|Location||Eastern shore of Roebuck Bay south to within 5 miles (8 km.) of Cape Villaret, inland nearly to Dampier Downs, n.n. [Mandikarakapo]. Their southern boundary with the Karadjari is marked by transition from open saltmarsh plain WESTERN AUSTRALIA to the dense pindan scrub and heavy sand of the Karadjari country. The Njikena were friendly with them and they shared initiation ceremonies. A small tribe. Father Worms (1953 MS) preferred Jaoro or Jauro as the best pronunciation; I hear it as above.|
|Co-ordinates||122°40'E x 18°10'S|
|Area||2,100 sq. m. (5,500 sq. km.)|
|References||Bates, 1914; Elkin, 1933; Petri, 1939, 1956, 1960; Capell, 1940; Worms, 1950, 1952, 1953 MS; Nekes and Worms, 1953; Tindale, 1953 MS.|
|Alternative Names||Yauor, Jauor, Yauera, Djauor, Yaoro, Yauro, Yaroro, Yawur, Jaoro, Jauro, Jawuru (Mangala term), Kakudu-Kakudu (Mangala name), Gawor, Nawudu (extreme variant of pronunciation of Jawuru; also applied to Karadjari).|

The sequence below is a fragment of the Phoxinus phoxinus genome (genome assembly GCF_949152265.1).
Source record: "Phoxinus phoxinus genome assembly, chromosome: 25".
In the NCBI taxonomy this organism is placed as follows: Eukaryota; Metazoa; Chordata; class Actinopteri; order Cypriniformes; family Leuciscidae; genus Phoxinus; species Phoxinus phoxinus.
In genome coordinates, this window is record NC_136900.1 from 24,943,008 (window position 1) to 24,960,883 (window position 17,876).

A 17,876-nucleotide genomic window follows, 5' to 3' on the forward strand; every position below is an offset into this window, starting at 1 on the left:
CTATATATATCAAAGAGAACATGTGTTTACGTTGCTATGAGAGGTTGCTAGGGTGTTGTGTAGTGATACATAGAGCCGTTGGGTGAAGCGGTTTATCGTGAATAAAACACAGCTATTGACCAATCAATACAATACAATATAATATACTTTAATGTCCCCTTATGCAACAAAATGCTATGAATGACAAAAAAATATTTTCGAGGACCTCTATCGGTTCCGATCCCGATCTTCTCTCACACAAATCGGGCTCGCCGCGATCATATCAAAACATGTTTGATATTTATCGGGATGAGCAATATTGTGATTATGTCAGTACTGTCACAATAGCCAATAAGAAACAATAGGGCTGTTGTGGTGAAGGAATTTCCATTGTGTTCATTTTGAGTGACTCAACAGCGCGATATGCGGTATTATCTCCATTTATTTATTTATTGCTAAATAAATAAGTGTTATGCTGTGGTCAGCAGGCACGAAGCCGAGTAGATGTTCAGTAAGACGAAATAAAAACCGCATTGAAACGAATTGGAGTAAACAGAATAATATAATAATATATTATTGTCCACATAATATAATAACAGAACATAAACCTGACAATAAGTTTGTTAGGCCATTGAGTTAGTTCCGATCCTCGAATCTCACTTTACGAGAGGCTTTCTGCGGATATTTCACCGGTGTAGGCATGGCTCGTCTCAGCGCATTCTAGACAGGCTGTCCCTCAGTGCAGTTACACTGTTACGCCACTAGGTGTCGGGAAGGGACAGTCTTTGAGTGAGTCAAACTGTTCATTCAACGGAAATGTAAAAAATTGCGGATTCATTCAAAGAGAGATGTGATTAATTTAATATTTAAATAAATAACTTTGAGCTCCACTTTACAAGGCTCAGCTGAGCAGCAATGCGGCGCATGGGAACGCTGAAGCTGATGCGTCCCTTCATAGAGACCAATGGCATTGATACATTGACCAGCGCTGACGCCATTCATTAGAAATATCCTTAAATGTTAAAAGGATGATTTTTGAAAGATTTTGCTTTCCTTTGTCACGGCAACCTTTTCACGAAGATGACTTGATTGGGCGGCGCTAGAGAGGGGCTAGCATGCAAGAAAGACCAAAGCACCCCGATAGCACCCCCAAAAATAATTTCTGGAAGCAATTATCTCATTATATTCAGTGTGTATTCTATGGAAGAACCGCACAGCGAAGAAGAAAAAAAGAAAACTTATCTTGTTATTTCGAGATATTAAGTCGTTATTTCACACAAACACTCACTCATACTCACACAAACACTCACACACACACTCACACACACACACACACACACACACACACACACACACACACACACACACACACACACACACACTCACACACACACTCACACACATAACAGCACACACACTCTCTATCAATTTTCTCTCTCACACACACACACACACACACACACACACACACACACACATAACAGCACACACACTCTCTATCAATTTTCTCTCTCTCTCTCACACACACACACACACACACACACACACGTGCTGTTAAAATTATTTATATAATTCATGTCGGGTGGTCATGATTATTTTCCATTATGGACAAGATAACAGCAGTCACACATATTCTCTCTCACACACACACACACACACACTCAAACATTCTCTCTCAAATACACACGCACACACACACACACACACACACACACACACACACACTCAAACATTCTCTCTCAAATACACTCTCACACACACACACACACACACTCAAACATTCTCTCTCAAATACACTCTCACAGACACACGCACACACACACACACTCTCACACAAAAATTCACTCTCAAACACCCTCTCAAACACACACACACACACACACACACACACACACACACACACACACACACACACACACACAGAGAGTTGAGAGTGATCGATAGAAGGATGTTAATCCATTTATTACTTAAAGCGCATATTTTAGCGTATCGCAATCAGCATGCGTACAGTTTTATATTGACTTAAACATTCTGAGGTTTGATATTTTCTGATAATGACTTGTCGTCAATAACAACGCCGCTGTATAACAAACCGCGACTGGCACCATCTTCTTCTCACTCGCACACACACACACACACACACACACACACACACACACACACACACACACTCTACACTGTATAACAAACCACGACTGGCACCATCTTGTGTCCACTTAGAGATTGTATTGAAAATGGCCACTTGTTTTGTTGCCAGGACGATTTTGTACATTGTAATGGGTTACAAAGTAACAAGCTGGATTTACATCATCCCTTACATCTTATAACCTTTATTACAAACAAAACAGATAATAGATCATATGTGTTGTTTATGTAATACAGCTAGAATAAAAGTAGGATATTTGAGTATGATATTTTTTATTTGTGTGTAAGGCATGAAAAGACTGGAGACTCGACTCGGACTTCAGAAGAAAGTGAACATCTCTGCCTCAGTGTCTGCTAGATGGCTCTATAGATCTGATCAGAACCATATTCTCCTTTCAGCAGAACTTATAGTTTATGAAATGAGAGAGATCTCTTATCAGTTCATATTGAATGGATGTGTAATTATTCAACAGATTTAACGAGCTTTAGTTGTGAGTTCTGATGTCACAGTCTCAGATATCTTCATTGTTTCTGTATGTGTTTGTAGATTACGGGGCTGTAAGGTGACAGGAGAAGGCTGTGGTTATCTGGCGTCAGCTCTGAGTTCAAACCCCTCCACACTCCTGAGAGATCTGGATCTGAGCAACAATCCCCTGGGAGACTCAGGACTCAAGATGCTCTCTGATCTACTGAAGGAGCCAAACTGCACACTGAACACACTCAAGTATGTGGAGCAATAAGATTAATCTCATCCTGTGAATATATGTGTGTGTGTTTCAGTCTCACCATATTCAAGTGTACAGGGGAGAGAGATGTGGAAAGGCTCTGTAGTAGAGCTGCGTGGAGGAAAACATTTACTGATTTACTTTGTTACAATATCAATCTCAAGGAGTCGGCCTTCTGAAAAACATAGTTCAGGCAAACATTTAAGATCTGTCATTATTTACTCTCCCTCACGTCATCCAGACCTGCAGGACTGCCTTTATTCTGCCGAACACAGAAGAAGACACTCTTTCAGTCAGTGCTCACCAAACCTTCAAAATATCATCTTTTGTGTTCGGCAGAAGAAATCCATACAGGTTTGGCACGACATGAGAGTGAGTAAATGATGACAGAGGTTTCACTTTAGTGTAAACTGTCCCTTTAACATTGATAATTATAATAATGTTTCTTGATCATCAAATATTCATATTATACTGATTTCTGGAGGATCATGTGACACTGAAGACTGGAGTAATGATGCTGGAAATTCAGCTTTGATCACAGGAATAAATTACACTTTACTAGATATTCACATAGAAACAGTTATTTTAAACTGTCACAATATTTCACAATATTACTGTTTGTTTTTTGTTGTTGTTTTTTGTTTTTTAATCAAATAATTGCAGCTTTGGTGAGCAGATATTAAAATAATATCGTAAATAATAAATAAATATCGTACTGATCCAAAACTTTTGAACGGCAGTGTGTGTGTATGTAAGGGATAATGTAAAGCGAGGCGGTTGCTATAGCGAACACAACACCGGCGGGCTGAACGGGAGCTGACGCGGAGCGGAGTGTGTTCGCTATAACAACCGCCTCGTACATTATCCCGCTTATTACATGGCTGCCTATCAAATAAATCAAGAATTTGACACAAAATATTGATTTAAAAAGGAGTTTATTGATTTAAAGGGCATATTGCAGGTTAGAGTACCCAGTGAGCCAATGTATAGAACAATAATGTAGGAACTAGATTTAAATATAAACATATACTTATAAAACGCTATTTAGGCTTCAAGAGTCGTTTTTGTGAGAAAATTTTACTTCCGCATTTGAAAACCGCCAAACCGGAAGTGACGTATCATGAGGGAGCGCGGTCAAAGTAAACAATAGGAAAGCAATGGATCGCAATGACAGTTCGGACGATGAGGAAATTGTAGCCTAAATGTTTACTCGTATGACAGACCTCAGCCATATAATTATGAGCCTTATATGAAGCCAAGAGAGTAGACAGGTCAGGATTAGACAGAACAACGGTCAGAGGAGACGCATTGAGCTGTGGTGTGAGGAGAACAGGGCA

This information is reproduced from NB Tindale's Aboriginal Tribes of Australia
(1974). Please be aware that much of the data relating to Aboriginal language group distribution and definition has undergone revision since 1974. Please note also that this catalogue represents Tindale's attempt to depict Aboriginal tribal distribution at the time of European contact.